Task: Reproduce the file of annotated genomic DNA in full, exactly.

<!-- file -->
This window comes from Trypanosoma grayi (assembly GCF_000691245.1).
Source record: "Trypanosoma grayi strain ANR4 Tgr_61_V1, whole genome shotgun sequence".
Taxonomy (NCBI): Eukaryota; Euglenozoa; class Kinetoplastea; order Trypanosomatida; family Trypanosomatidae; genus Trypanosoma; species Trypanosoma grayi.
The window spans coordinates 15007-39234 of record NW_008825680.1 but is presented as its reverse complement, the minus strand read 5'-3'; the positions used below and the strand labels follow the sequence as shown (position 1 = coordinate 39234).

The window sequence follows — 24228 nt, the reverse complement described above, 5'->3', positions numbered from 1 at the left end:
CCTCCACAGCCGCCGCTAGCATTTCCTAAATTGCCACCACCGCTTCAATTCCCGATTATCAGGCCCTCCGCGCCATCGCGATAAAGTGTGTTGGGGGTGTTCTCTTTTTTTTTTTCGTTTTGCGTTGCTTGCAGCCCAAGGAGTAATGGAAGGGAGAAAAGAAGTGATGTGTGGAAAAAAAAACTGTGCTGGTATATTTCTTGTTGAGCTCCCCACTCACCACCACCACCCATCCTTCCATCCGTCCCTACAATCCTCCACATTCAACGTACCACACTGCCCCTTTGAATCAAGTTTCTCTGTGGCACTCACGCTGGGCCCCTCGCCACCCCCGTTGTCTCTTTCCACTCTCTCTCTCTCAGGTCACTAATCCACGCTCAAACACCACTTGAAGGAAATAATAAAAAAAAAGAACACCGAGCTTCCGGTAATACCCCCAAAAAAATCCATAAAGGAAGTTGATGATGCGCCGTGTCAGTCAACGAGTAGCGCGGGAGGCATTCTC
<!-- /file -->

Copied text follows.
This window comes from Trypanosoma grayi (assembly GCF_000691245.1).
Source record: "Trypanosoma grayi strain ANR4 Tgr_61_V1, whole genome shotgun sequence".
Taxonomy (NCBI): Eukaryota; Euglenozoa; class Kinetoplastea; order Trypanosomatida; family Trypanosomatidae; genus Trypanosoma; species Trypanosoma grayi.
The window spans coordinates 15007-39234 of record NW_008825680.1 but is presented as its reverse complement, the minus strand read 5'-3'; the positions used below and the strand labels follow the sequence as shown (position 1 = coordinate 39234).

The window sequence follows — 24228 nt, the reverse complement described above, 5'->3', positions numbered from 1 at the left end:
CCTCCACAGCCGCCGCTAGCATTTCCTAAATTGCCACCACCGCTTCAATTCCCGATTATCAGGCCCTCCGCGCCATCGCGATAAAGTGTGTTGGGGGTGTTCTCTTTTTTTTTTTCGTTTTGCGTTGCTTGCAGCCCAAGGAGTAATGGAAGGGAGAAAAGAAGTGATGTGTGGAAAAAAAAACTGTGCTGGTATATTTCTTGTTGAGCTCCCCACTCACCACCACCACCCATCCTTCCATCCGTCCCTACAATCCTCCACATTCAACGTACCACACTGCCCCTTTGAATCAAGTTTCTCTGTGGCACTCACGCTGGGCCCCTCGCCACCCCCGTTGTCTCTTTCCACTCTCTCTCTCTCAGGTCACTAATCCACGCTCAAACACCACTTGAAGGAAATAATAAAAAAAAAGAACACCGAGCTTCCGGTAATACCCCCAAAAAAATCCATAAAGGAAGTTGATGATGCGCCGTGTCAGTCAACGAGTAGCGCGGGAGGCATTCTC